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(Pocket-lint) – The popularity of American football has had its ups and downs in the UK over the years, from the sport first being reported on our screens in the early 80s to the current overload of everything anything related to American football. One thing, however, has remained constant: the success of EA Sport’s Madden series of games.
Since the 90s, the game has spread to almost all consoles and formats, starting with 16-bit machines. And he always went by the name of John Madden, arguably the greatest coach and commentator the sport has ever known. Indeed, its name is almost as synonymous with the football video game as it is with the real-life equivalent. There have been a handful of competitors over the decades, but they’ve mostly fallen by the wayside.
Sadly, Madden himself passed away late last year. Thus, this latest installment in EA’s eternal series is the first to bear its name since and therefore has something to live up to. The big question is whether he will be.
When Madden NFL 23 began development, the team could not know under what circumstances it would be released. However, she did a great job paying tribute to the trainer in the form of the John Madden Legacy Game.
The rest seems more evolutionary than revolutionary, however. There aren’t many changes or additions that make it significantly different from its predecessor. The new features aren’t revolutionary either.
The “Face of the Franchise” mode has improved a lot, while the graphical presentation is better than ever. And, let’s face it, Madden has always played a decent game of football anyway, so on-field antics are as fun as ever.
So while it’s nothing new, it’s still a lot of fun to play, even for a UK fan who has stuck with the sport when national broadcasters haven’t.
Madden NFL 23 review: The series moves forward a yard at a time
- The face of the franchise has improved a lot
- The graphic presentation is excellent
- The sound is as good as the appearance.
- FieldSense is more of a gimmick than a major asset
- He is very familiar.
Tribute to a legend
At the first loading of the game, the nods to the legend of the title are not lacking. Along with a video celebrating his career and the birth of the game franchise, there’s a legacy game to play. You can choose between NFC or AFC legends to take control, each featuring Madden as the head coach from a few of his most famous eras.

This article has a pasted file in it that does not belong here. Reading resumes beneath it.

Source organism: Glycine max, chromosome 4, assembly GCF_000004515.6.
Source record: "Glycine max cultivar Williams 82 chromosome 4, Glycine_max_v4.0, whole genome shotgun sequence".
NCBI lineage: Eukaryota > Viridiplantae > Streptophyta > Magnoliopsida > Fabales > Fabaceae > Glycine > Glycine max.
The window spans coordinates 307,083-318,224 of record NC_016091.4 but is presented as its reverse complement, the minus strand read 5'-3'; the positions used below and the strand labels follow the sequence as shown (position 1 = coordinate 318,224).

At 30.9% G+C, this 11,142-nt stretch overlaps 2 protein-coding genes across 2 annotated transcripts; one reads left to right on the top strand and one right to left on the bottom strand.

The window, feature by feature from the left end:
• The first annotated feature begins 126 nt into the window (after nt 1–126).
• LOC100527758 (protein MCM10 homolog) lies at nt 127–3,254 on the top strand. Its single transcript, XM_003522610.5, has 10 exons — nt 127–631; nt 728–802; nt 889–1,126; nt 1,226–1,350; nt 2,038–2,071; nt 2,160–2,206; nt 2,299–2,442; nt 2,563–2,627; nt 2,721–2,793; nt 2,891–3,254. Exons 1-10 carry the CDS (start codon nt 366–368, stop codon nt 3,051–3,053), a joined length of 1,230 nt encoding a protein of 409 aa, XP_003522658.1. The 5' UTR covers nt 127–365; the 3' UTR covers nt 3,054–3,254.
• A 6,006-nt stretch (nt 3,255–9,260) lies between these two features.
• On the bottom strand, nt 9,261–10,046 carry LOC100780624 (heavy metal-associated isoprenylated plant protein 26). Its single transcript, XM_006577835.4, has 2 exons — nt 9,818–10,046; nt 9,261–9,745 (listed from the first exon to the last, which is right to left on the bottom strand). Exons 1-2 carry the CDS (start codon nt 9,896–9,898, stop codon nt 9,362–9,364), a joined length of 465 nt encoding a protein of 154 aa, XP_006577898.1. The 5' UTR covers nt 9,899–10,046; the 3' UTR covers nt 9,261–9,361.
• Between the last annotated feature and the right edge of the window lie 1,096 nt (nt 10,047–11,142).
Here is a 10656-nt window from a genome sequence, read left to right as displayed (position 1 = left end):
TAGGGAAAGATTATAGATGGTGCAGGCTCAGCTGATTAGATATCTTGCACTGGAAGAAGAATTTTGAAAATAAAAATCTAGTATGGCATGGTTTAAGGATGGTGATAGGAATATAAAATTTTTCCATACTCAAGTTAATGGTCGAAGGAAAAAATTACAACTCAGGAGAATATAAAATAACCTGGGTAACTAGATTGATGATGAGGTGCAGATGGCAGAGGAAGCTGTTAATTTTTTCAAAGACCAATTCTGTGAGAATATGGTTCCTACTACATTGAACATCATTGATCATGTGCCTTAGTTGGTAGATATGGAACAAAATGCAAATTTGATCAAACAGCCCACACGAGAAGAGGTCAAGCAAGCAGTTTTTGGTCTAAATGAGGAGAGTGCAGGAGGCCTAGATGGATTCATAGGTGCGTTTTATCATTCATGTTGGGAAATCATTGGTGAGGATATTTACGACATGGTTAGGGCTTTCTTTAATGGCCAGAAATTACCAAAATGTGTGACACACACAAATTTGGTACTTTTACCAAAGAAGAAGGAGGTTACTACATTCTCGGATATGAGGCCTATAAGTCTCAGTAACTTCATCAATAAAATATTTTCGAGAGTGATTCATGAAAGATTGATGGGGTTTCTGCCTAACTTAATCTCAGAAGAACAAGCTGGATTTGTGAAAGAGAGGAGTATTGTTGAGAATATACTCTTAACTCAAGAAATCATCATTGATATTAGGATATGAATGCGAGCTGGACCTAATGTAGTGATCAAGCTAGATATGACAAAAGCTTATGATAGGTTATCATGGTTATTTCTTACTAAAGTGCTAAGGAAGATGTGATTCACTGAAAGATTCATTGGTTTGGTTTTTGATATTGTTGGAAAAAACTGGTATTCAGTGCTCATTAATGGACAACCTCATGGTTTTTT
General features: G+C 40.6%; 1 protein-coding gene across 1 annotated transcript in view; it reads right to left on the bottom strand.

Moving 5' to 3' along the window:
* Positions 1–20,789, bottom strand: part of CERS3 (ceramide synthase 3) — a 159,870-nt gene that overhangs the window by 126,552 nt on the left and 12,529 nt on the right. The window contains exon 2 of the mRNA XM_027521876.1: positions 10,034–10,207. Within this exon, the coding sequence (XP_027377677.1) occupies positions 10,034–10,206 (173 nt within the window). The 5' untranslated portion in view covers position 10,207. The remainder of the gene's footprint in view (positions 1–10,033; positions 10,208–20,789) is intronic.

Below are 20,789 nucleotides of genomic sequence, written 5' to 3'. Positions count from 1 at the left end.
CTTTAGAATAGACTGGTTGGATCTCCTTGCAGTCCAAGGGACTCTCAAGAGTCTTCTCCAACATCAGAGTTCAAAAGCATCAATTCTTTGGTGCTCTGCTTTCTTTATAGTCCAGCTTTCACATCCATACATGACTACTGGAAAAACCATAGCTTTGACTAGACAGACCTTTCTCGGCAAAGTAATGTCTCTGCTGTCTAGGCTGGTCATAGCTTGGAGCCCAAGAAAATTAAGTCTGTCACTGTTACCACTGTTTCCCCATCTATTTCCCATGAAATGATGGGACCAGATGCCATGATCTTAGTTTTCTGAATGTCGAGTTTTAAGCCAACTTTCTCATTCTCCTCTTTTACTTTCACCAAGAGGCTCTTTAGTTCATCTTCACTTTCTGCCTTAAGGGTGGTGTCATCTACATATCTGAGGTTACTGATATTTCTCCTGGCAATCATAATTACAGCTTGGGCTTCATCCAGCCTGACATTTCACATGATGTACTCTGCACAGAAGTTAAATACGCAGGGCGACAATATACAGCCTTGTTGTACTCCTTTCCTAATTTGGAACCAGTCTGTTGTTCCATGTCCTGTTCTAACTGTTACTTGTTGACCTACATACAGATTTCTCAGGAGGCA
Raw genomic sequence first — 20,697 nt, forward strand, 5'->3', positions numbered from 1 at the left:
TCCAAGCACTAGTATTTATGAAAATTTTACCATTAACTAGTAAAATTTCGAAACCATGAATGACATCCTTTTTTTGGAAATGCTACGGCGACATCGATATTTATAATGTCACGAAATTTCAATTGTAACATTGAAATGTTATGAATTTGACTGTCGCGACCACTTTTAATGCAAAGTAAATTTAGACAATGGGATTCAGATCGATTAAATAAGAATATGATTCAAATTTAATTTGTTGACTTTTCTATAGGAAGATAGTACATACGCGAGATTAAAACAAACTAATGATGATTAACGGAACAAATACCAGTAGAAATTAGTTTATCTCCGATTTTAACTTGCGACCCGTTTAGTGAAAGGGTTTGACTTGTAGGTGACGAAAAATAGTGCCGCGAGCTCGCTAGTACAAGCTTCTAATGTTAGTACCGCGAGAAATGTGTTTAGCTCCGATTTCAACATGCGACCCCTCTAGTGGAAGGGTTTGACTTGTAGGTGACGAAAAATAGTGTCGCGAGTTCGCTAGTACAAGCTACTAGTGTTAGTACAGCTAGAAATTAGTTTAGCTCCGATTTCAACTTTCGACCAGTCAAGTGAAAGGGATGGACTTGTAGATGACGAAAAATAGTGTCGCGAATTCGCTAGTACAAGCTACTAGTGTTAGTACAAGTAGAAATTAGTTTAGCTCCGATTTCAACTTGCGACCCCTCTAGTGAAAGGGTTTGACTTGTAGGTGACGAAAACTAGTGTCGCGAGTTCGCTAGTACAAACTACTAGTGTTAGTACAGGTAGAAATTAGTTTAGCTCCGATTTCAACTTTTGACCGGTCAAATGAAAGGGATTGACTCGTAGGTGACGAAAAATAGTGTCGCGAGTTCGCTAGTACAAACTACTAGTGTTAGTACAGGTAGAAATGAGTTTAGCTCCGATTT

Once complete, the game is exactly what we’ve been waiting for for years. You’re faced with a neat but relatively basic menu screen, with a few modes you can jump into. You can play any of the games, of course, locally and online, or jump into Franchise and Face of the Franchise modes.
The latter is one of the few modes that has been improved the most this year, with many new cinematics and the option to play either in a league season or in the court (Madden’s 6v6 match). You can again create a custom player and choose a position on the pitch, but the flow of a season is more intuitive and quicker to learn.
The authoring tools are also better. Last year it felt like we were getting a pretty weird player character, straight out of an 80s horror movie, but the options this time around allowed us to create a character that looks much more like other scanned players in the game.
The other modes are very similar. Ultimate Team is still great fun, but we think you have to be a die-hard fan to get the most out of it and, dare we say it, be willing to invest some real money into the game.
New game features
Arguably the biggest new addition to the field is FieldSense, a new game system that uses AI and new animations to make the game more realistic and impactful. It gives receivers more fluidity, defenders more counter-attacks and additional ways to take down an opponent. At least, if you play the PS5 or Xbox Series X/S versions.
In truth, unless you’re a true Madden games fanatic, you might not notice the gameplay differences. And, in fact, some of them don’t always work the way you’d like anyway.
What’s most notable is the new skill-based passing system that has been added. In addition to the endless button-press passes we’ve all used for many years, an optional precision reticle can be added to make QB throws more accurate (or less, as is often the case). This doesn’t change much, since the same buttons seem to work as before, but it does allow for finer adjustment depending on your skill level.
Other than that, the game is similar to what it was before, except for one key thing: the presentation.
Under the Friday night lights
This year’s Madden game is spectacular. Not only are the graphics crisp and almost realistic on current-gen consoles, but they come with the best presentation of the series yet.
The announcers – Charles Davis and Brandon Gaudin – are as authentic as they come, while the outtakes and pre-game set-up are superb. So much so that even after seeing the same sequence several times, we tend to leave it on to motivate ourselves.
The PS5 and Xbox Series X/S’ SSD storage keeps load times to a minimum, which also aids a smooth experience, while the character models are great even outside of the mechanics creation of a player. The new animations also help improve the visual aspect of the game, and not just in terms of gameplay.
The audio is also rich and bombastic, with pitch-appropriate shouting and great crowd effects. You will definitely need a surround sound system for this game, that’s for sure.
This may not be a huge leap forward for the series, but the game looks like it’s up to snuff…on current-gen machines, anyway.
Madden NFL 23 may not be as groundbreaking or as packed with new features as many would have hoped, but it’s still a quality football game and the John Madden Legacy Game is a fitting homage to the great man himself. But don’t expect an avalanche of new features year after year.
Written by Rik Henderson.